RIP John Prine (Art: Ron Hart)

Prine recorded for three record companies throughout his career, beginning with Atlantic Records before moving to Asylum, one of the hubs of the ‘70s singer/songwriter movement. Encouraged by his friend Steve Goodman, he formed his own his own label, Oh Boy, which, along with Goodman’s Red Pajamas Records, became a template for independent record companies when the idea of taking on the majors was concerned risky and rare.

Nevertheless, each album that Prine released thereafter was reason for ongoing anticipation, all affirming his remarkable reputation as a songwriters songwriter and a ready source of material for scores of artists who looked to him not only as a master songsmith, but as a revered influence and inspiration as well. That singular status was reflected in the wealth of awards he received throughout his nearly half century career — a trio of Grammys, including, most recently a Lifetime Achievement Award, the PEN Song Lyrics Award, ongoing honors from the Americana Music Association, inclusion at an exhibit at the Country Music Hall of Fame, and special recognition from the Library of Congress, where he became the first musician asked to perform. In the late ‘90s, Prine faced a grave health issue, a squamous cell cancer in his neck which forced him to go through major surgery and six weeks of radiation therapy. In 2013, he had part of his left lung removed to contain the cancer that was still lodged within. After a strict rehab and rehabilitation, he was back on tour in six months. 

Prine’s final album, and first original effort in 13 years, was unanimously acclaimed The Tree of Forgiveness. It featured an array of distinguished guest artists — Brandi Carlile, Jason Isbell and Amanda Shires, among them —  and received three Grammy nominations, high ranking on the Billboard album charts and Album of the Year kudos at the Americana Awards ceremony in 2018.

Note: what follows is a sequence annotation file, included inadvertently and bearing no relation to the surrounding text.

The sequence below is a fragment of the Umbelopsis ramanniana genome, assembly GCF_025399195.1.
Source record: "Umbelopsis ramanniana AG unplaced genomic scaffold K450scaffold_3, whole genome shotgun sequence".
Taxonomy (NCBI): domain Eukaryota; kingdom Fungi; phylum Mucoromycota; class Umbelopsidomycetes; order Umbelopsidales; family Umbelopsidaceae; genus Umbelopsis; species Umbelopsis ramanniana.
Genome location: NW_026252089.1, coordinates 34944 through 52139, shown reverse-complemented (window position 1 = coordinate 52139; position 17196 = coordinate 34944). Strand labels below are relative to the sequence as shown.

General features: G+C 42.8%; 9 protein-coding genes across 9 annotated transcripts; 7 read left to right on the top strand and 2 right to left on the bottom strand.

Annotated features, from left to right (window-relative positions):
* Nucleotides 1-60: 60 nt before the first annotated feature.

On March 26, Prine announced that he was a victim of COVID-19 after his wife and manager Fiona said that she had contracted the illness. He remained in stable condition with hopes that his condition would improve. Despite being on a ventilator, it was discovered he had pneumonia in both lungs and other peripheral issues that made it difficult to breathe. He died on Monday, April 7, an unshakeable tragedy that has the music world in mourning.

The following day, Oh Boy Records made an official announcement. “It is with heavy hearts we have to share this sad news. Some of you may have already heard, but we wanted to take the time to let you know personally, and to say thank you. Thank you so much for all the well wishes, thoughts, prayers, stories, and songs. They helped us keep going through this tough time, and they will continue to bring us comfort. Thank you for your love and support of John all these years. We know that it is what kept him going. He absolutely loved what he did, and he loved all of you.”




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Lee Zimmerman

Lee Zimmerman is a writer and columnist based in beautiful Maryville Tennessee. Over the past 20 years, his work has appeared in dozens of leading music publications. He is also the author of Americana Music: Voice, Visionaries, and Pioneers of an Honest Sound, which will be published by Texas A&M University Press early next year.